While discussing feelings and experiences might be beneficial, it must be done on the patient’s own terms. So, what can you do while you wait? Be a listener who is available, and nonjudgmental.


  1. Be there.

Due to emotions of guilt, fear, and embarrassment, many PTSD patients avoid spending time with friends and family. Unfortunately, oftentimes this leads to social isolation. Your presence alone may be a priceless source of comfort for them. Encourage visits with family and friends but remember that your aging loved one’s comfort comes first, so follow their lead.


  1. Create a safe space.

Trauma victims may perceive the world around them as scary and unpredictable. Providing a secure, stable, and well-structured atmosphere might help them feel more secure.


  1. Be aware of potential triggers.

People who suffer from PTSD can be brought right back to their original traumatic experience in certain settings. Help them avoid triggers as you become aware of them, such as locations, images, scents, noises, etc.


  1. Have a plan.

Outbursts may still occur despite your best attempts. Remaining calm while assuring them that they are safe, as well as directly asking what they need and how you can assist them, can help ease the situation.


One more point to consider:

Caregivers of patients with PTSD are likely to experience secondary trauma, especially if they are overwhelmed, stressed, or isolated. What’s the takeaway? When caring for someone with PTSD, maintaining your own health and wellness is especially important. Develop your own support system and ask for help when you need it.


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UV Protection for Seniors… Why?

Some seniors can be tempted to go without sun protection during the summer months. Some think that if they were going to develop skin cancer, they would’ve by now. Unfortunately, this idea untrue. Sun protection is important for all ages.


Skin cancer develops from sun damage that happens over time, which means that older ones are more likely to develop skin cancer. This remains true even if they have not gotten a sunburn in a while. Even one sunburn as a senior could set your skin over the edge, allowing skin cancer to develop.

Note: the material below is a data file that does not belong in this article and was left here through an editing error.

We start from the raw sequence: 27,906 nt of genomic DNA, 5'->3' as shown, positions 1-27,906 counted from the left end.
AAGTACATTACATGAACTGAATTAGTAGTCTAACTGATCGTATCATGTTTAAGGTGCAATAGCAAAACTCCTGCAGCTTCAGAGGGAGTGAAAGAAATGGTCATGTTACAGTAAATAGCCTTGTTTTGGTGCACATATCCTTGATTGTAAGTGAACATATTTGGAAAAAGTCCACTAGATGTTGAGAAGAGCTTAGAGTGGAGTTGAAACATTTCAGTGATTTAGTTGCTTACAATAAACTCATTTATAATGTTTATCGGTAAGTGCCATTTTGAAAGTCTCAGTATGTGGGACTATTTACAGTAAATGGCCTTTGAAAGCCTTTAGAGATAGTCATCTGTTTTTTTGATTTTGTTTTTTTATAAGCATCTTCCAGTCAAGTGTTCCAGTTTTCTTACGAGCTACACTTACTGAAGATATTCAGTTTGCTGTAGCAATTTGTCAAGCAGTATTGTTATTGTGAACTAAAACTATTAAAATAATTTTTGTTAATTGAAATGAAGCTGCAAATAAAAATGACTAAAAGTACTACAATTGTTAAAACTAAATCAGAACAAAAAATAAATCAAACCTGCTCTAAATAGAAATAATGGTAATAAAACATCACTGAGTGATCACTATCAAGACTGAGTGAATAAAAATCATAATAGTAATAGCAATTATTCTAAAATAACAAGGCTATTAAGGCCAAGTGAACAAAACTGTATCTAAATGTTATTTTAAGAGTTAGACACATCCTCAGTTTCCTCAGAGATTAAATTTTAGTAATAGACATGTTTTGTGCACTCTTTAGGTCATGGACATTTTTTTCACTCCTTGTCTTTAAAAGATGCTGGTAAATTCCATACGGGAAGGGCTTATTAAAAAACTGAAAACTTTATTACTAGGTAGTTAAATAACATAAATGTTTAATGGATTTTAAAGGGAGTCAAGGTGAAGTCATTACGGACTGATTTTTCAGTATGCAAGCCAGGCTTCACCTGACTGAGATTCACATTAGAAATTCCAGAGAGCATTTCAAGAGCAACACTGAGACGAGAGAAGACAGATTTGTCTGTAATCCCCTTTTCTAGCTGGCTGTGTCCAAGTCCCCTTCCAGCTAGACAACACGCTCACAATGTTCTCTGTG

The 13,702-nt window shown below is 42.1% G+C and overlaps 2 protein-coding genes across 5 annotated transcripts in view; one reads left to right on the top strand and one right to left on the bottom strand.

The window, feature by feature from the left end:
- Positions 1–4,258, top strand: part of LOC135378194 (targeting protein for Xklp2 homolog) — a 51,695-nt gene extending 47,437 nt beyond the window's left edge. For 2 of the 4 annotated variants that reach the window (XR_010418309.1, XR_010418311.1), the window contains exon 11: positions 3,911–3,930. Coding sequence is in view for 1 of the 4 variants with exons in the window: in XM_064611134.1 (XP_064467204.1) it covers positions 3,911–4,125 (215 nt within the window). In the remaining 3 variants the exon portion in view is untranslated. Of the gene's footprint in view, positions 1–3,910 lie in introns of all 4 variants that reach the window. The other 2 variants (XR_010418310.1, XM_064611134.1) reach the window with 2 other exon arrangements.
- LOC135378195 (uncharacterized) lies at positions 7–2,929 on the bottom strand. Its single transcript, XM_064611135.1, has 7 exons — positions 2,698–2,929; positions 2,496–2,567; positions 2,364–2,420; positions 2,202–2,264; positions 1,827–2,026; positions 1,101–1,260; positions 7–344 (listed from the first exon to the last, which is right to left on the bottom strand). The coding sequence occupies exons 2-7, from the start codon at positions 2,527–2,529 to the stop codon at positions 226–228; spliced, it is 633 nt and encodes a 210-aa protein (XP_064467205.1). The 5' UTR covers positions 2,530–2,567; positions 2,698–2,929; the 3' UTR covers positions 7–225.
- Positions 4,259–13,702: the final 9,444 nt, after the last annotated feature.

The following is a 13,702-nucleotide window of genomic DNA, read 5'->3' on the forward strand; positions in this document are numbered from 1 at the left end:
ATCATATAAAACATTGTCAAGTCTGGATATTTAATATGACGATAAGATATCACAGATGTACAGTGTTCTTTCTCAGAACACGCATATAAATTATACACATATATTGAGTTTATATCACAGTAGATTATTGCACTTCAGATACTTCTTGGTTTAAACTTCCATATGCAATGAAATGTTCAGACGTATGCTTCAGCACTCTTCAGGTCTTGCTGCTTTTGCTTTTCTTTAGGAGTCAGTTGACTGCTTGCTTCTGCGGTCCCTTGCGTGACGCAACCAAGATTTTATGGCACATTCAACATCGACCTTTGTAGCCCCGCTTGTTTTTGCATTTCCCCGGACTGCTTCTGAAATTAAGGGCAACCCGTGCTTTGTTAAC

It was once believed that the sun damage you endure before the age of 18 is the main factor of skin cancer and sun damage. This is not the case. As we age our skin changes and our defenses against skin disease weaken. Thinner skin allows UV light to penetrate deeper, which can make you more vulnerable to skin damage. Pollution and smoking also negatively affect our body’s ability to protect us against damage from the sun. This increases our probability of getting skin cancer.


There are many simple ways to protect your skin from the harmful effects of UV rays, many of which do not include the use of sunscreen. If possible, avoid unnecessary outdoor activity especially during midday, as this is when the sun’s rays are at their strongest. Choose clothing that will provide you with sun protection, and stay in shaded areas when outdoors.


Studies have shown that foods such as salmon, red wine, and sweet potatoes also have a protective effect on the skin. Sunscreen also provides important protection. It is best to choose a broad-spectrum sunscreen. This will protect against both UVA and UVB rays, which are the cause of skin aging and contribute to the development of skin cancer. Sunscreen should always have at least an SPF of 30, and it is important to remember that sunscreen labeled “water-resistant” does not mean the product is waterproof.


Use sunscreen correctly. Sunscreen should be applied 20 minutes before being in the sun and then reapplied every 2 hours and immediately after swimming or intense sweating. In addition to wearing the proper sunscreen while outdoors, it is also advisable to have your skin checked regularly by a dermatologist or other health care professional to ensure your skin is healthy and cancer-free.


Summer is a time for outdoor fun but being mindful of sun damage is important. The care providers at Help Home Care Corp. hope you have a happy and safe spring and summer season.


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Advantages of In-Home Care During the Warmer Seasons

Spring and summertime are some of the best seasons to enjoy time outside. After spending most of your time indoors during winter it feels good to get out and take in some sunlight. For some seniors it can be hard to get outside, thus in-home care can be helpful. Here are a few of the benefits of in-home care during the warmer months.


Senior Health

Getting outdoors is a great thing for anyone’s health and having a professional home caregiver helps seniors to do so. Sunlight offers a great source of vitamin D that can improve brain function, help lower blood pressure, strengthen bones, and boost the immune system. Walking and moving around outside can help blood circulation and give older ones a nice cardio exercise.